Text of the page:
The founders of Calvinistic Methodism. Clockwise from top left: Griffith Jones, Howell Harris, WIlliam Williams Pentycelyn and Daniel Rowland

The reform movement in Wales is thought to have begun in Carmarthenshire with Griffith Jones, the rector of Llanddowror, who was responsible for establishing circulating schools in 1731.  These schools taught the Welsh to read by studying the Bible and other Christian scripture.  Griffith Jones became something of a legend and an inspiration to other influential early preachers, like Howell Harris (1714-1773), Daniel Rowland (1730-1790) and William Williams Pantycelyn (1717-1791), all of whom had experienced spiritual awakening and became evangelists for a reformed church that had a high level of evangelism and an emphasis on hard work, moral behaviour and education of the poor.  William Williams became famous for his hymns, song and prayer being important in the religious practices of Calvinistic Methodism.

When the two groups met up they had so much in common that they initially joined forces under the heading of Methodism.  They shared belief in the burden of sin, the need for personal knowledge of God and the ability to feel him, assurance of salvation, recognition when or if sins have been forgiven and the knowledge that this had been felt.  They also believed that rebirth on Earth in the form of a better way of living life was fundamental.  There was, however, a fundamental point of doctrine on which the two branches differed.  Whereas Wesleyan Methodists believed that all people could be redeemed by faith, spreading the word of God and good deeds, the Welsh preachers followed Calvin, the radical French Protestant, who believed that the original sin of Adam made it impossible for people to redeem themselves, and only those who had been selected by God before Christ was sent to redeem them, the elect, would be raised to Heaven.  Because they still retained many of the other Methodist ideas about doctrine and felt just as strongly as the Methodists about the way in which religions should be practised, disseminated and organized, the Calvin followers separated from the Wesleyans and became Calvinistic Methodists.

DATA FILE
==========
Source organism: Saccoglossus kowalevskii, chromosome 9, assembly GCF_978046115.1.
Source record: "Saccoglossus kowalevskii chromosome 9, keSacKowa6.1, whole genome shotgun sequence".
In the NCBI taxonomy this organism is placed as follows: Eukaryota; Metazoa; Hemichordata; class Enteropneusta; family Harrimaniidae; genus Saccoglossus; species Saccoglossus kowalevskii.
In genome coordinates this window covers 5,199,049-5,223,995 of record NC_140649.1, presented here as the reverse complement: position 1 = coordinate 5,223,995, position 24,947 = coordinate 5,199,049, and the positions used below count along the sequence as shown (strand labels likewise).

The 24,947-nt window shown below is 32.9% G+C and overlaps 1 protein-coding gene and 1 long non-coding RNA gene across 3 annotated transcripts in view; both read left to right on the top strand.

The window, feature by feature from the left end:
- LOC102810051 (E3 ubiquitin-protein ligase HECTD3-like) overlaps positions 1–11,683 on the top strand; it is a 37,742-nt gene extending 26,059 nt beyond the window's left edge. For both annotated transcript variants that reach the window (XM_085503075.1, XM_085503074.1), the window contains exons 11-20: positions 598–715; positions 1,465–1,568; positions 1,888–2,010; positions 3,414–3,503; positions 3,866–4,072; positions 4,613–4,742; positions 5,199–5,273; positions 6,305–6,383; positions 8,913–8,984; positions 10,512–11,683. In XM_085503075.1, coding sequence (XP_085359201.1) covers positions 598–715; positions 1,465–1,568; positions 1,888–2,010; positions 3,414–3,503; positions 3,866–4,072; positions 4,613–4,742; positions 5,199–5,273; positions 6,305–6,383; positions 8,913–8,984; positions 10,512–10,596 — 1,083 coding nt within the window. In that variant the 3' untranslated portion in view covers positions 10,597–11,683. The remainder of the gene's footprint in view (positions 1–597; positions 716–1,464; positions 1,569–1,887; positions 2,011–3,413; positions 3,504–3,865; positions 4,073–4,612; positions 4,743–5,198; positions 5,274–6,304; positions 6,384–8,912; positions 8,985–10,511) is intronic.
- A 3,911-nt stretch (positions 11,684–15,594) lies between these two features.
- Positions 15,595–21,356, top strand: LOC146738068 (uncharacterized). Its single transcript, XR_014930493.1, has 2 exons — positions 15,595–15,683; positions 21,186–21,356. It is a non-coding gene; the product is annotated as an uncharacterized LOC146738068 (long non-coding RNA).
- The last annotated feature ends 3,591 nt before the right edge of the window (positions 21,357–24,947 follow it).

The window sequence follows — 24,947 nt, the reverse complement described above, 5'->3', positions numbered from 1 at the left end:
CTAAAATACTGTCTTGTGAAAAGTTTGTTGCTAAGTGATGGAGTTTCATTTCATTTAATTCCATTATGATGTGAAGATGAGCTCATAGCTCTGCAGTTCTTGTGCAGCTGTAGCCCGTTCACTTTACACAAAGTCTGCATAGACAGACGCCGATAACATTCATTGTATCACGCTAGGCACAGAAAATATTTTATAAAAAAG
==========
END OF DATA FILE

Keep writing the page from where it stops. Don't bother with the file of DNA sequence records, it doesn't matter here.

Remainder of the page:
Distribution of Calvinist Methodists pre-1851, showing the low levels of representation in Meirionnydd. Source: Welsh Religious Buildings Trust